Again, please correct your post, to eliminate the possibility a reader could infer your agreement with persons who clearly and unambiguously disagree with you.

    • Jonathan Gardner Says:

      The author of G&L did not explain anything to refute my arguments. Physicists are allowed to make mistakes from time to time, especially when they are quoting other physicists who have made mistakes. It doesn’t make them any less wrong, however.

      I understand that you don’t agree with the basic laws of physics, and continue to believe that heat is something that can be trapped or stored, rather than a process.

      “Energy density” is a concept only useful for batteries and capacitors, which hardly applies to thermodynamics. Sure, you can calculate it, but to what end?

      How do you intend to compress the “energy expressed by a body”? (How does a body express energy anyway?) I assume you mean, compress the matter that has the energy, correct? After all, energy has no density, only matter does.

      In order to compress matter, you have to DO WORK. This is very clear because a FORCE is applied OVER A DISTANCE which is the very definition of WORK. (W = F*d) As you apply this work to the body, ITS ENERGY INCREASES. (E = total work applied to a system) Where does this energy go? THIS IS THE FUNDAMENTAL OF THERMODYNAMICS. Some of the energy may be spent through HEAT TRANSFER; Some in a change in pressure or temperature. Some may be spent in chemical changes in state or composition. However, no matter how the energy is applied, in no case can the Second Law of Thermodynamics be broken.

      So, OF COURSE, you can take something warmed by the sun and make it hotter than the sun—IF YOU APPLY WORK.

      Please, this is very, very basic physics. You are so wrong I worry that you cannot understand how wrong you are.

      However, in the so-called Greenhouse Effect, there is no external work on the CO2 in the atmosphere, nor is it doing any work on any other system, hence, you cannot change the fact that heat will not flow from cold to hot.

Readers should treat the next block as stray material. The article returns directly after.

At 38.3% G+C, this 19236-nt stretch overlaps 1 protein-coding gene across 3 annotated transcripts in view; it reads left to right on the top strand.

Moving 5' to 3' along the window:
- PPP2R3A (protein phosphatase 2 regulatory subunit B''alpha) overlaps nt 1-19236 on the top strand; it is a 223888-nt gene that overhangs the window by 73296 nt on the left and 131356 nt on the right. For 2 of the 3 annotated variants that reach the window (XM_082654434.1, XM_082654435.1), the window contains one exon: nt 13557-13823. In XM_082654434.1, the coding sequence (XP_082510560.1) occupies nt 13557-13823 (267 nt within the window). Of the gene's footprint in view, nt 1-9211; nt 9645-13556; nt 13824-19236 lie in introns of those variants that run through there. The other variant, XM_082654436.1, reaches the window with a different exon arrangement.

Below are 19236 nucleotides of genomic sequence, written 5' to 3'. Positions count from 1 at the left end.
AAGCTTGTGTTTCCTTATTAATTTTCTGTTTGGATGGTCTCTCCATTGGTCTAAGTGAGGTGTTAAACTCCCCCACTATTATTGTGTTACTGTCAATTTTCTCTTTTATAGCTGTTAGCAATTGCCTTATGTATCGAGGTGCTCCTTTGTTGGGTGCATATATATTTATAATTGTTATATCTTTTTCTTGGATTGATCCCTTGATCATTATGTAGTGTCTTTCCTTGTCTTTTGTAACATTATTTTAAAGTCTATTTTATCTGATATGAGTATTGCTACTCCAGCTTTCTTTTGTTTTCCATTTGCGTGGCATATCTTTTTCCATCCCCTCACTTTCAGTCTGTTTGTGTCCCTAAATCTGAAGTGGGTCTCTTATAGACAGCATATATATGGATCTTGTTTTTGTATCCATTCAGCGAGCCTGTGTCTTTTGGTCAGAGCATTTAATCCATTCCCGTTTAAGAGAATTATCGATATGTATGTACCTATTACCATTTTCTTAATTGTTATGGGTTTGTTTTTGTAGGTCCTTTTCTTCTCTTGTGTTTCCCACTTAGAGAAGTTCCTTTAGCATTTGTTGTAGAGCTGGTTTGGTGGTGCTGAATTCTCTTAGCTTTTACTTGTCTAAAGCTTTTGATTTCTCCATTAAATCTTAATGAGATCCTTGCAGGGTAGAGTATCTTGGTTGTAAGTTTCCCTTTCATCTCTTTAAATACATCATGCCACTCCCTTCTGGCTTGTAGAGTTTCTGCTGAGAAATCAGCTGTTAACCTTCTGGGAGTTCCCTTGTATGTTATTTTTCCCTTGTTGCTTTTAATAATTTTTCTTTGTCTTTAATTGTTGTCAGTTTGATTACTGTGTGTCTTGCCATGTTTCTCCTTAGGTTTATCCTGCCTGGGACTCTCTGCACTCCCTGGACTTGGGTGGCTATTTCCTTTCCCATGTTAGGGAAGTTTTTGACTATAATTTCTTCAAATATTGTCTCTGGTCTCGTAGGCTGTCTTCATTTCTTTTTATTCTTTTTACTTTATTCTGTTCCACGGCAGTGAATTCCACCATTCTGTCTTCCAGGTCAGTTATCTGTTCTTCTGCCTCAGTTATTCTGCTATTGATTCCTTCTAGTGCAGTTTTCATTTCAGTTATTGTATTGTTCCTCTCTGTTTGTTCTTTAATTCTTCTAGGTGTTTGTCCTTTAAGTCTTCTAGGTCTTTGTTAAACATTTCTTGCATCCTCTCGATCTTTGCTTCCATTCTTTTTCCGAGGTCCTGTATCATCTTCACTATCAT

2. demo kid Says:

    I’m beginning to wonder if you have a consistent problem with the concepts of “evidence” and “proof”… science doesn’t simply confirm all your beliefs at all times, which is apparently how you apply it.

    Yes, let’s look at Gravity and Levity, and at the comments there by CS which have not, as yet, been disproven in that thread and have paralleled previous comments I’ve made. In fact, he provides an interesting and genius example that I didn’t think of: take a gigantic field of solar collectors, and use that to power an arc welder to melt something at 8000 C. There is no other energy input, and no fuel burned. This is actually a demonstrable experiment, but by your bleating of “second law of thermodynamics”, it would not possible. Why?

    Simply put: solar radiation is delivered to the surface of the earth at a rate of about 1,000 W/m^2. Provide me with the temperature included in that value that would control the temperature of anything receiving that radiation.

    Similarly, your skepticism about greenhouse gasses is amusing, since experiments that have proven that gasses absorb IR have been around since the mid-19th century. The adiabatic lapse rate does create the profile of temperatures across different elevations, but it refers to a temperature gradient, and not transport of heat itself. (Note that adiabatic means “without heat transfer”.) The balance of radiation controls temperature, and GHGs in the atmosphere such as CO2 and water vapor directly influence IR radiation from the surface and atmosphere.

    I have no problems with scientific debate, but I do have a problem with your corruption of the scientific method. Apparently, in your version, you can merely cherry-pick data and facts to support the conclusion you came in with. Testing hypotheses must be easy!

    • Jonathan Gardner Says: